The ancestors of honeybees living over 50 million years ago were believed to have been picky when it came to what pollen they brought home to their offspring.
New findings reveal the pollen these ancient bees selected for their young always came from the same plant, the University of Bonn reported. They appeared to be less picky about the pollen they feasted on themselves, and would take pollen from almost any flowering plant.
To make their findings, the researchers looked at fossilized bees from two different locations: the Messel Pit near Darmstadt and Eckfeld Maar in the Vulkaneifel. They noticed pollen near the ancient insects' heads, chests and abdomens was mixed, while pollen found on the back legs almost exclusively came from evergreen bushes. These insects are believed to have used their front legs to collect pollen and transport it to their back legs.
"The bushes where the worker bees collected food for their larvae all had a similar blossom structure," said researcher Torsten Wappler. "After they visited those blossoms, the pollen mainly stuck to parts of their bodies where it was easy to transfer to their legs."
The bees are believed to have targeted blossoms that would give them the best harvest, but would stop to sip from other plants along the way.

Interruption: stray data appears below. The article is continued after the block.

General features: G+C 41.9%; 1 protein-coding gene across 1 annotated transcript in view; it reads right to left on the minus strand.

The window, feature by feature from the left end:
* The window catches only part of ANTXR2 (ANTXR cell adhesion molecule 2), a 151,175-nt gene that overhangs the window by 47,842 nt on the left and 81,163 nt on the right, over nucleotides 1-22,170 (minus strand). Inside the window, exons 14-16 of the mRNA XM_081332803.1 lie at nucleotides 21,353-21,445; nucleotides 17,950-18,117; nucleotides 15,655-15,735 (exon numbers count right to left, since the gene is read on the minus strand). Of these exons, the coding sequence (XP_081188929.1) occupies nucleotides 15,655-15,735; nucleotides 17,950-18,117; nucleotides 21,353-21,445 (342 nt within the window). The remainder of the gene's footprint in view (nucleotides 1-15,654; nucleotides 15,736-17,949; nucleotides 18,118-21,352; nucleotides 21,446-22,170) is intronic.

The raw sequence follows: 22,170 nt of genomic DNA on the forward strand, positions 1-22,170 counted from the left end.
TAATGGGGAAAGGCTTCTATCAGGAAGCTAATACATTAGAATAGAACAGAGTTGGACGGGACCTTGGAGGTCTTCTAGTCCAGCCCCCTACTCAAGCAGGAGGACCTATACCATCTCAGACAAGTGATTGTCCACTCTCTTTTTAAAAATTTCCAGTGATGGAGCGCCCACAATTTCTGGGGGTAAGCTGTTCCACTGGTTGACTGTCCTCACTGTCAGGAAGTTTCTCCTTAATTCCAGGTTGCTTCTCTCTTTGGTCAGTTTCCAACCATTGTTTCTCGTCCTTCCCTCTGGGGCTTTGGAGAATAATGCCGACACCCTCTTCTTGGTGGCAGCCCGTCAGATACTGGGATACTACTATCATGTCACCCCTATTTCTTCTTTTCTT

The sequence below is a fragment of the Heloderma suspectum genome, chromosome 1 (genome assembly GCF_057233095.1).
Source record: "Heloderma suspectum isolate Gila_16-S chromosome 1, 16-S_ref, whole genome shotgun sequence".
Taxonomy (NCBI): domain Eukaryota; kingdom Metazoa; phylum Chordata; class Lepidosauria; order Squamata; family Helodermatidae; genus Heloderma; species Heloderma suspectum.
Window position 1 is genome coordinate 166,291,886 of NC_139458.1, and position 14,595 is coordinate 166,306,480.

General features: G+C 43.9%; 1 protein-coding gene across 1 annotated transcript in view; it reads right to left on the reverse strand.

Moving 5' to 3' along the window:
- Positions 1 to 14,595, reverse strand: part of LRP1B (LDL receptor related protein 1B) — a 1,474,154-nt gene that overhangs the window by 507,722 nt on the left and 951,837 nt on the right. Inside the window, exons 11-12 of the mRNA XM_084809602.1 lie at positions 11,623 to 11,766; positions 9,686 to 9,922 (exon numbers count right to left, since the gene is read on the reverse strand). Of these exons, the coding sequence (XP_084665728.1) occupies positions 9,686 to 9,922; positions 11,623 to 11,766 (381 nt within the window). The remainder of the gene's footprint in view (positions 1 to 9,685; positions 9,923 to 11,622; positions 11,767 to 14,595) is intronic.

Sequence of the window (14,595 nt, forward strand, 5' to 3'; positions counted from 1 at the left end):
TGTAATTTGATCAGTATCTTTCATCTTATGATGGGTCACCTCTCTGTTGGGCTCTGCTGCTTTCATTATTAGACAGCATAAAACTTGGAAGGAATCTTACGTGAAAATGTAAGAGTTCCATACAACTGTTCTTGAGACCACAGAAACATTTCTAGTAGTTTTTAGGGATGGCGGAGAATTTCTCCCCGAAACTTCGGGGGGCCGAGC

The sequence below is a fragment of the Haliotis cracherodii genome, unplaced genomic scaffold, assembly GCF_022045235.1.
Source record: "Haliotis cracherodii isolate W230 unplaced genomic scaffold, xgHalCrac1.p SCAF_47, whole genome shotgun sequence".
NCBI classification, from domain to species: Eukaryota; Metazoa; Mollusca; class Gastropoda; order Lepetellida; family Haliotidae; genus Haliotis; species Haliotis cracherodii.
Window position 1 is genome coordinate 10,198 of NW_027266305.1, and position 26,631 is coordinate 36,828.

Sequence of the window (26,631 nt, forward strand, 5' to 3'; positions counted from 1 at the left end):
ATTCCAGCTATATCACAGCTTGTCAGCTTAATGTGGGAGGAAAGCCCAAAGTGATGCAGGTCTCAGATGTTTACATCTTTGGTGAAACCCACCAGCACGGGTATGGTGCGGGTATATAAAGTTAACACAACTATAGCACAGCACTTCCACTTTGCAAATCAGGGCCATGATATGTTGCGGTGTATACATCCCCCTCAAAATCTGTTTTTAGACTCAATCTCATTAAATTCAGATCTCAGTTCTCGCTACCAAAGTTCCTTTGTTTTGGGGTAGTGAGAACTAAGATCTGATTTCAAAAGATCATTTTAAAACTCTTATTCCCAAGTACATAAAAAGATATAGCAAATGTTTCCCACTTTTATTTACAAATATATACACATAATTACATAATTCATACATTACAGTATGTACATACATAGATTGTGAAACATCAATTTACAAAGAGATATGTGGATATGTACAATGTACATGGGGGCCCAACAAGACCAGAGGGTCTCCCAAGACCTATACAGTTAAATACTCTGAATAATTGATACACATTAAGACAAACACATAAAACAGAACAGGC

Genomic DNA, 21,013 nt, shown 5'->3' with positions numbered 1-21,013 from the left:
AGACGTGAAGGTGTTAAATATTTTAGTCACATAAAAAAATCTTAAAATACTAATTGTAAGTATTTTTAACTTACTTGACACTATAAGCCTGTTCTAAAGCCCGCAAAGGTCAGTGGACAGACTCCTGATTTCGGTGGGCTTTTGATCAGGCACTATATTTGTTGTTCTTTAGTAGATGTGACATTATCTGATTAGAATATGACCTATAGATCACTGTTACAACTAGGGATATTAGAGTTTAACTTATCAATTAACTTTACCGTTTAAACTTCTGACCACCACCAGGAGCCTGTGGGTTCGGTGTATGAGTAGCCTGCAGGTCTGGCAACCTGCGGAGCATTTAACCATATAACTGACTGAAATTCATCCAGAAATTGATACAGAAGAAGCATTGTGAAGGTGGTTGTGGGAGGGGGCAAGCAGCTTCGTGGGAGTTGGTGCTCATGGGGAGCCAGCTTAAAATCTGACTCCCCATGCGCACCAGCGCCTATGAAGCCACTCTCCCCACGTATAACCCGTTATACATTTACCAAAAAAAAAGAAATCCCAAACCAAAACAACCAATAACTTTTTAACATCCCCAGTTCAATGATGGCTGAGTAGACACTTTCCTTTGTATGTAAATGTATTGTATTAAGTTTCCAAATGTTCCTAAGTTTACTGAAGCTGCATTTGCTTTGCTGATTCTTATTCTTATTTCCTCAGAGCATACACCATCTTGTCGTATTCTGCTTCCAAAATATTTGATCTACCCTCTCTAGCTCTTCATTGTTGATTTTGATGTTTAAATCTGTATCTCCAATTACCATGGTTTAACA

"This was a good strategy for the bees," Wappler said. "When they were looking for food for the larvae, they visited blossoms that offered a high yield with little effort. On the way there, on the other hand, they ate whatever they happened to find. So they didn't waste any time looking for especially delicious or nutritious food."
The researchers noted they were surprised to find bee foossils from Eckfeld Maar were 44 million years old, while those from Messel were 48 million years old. Despite the dramatic time difference, both of these bee species had similar pollen patterns on their bodies. This means the pollen-collecting strategy remained intact for millions of years, and even modern honeybees use a similar approach.
The findings were published in a recent edition of the journal Current Biology.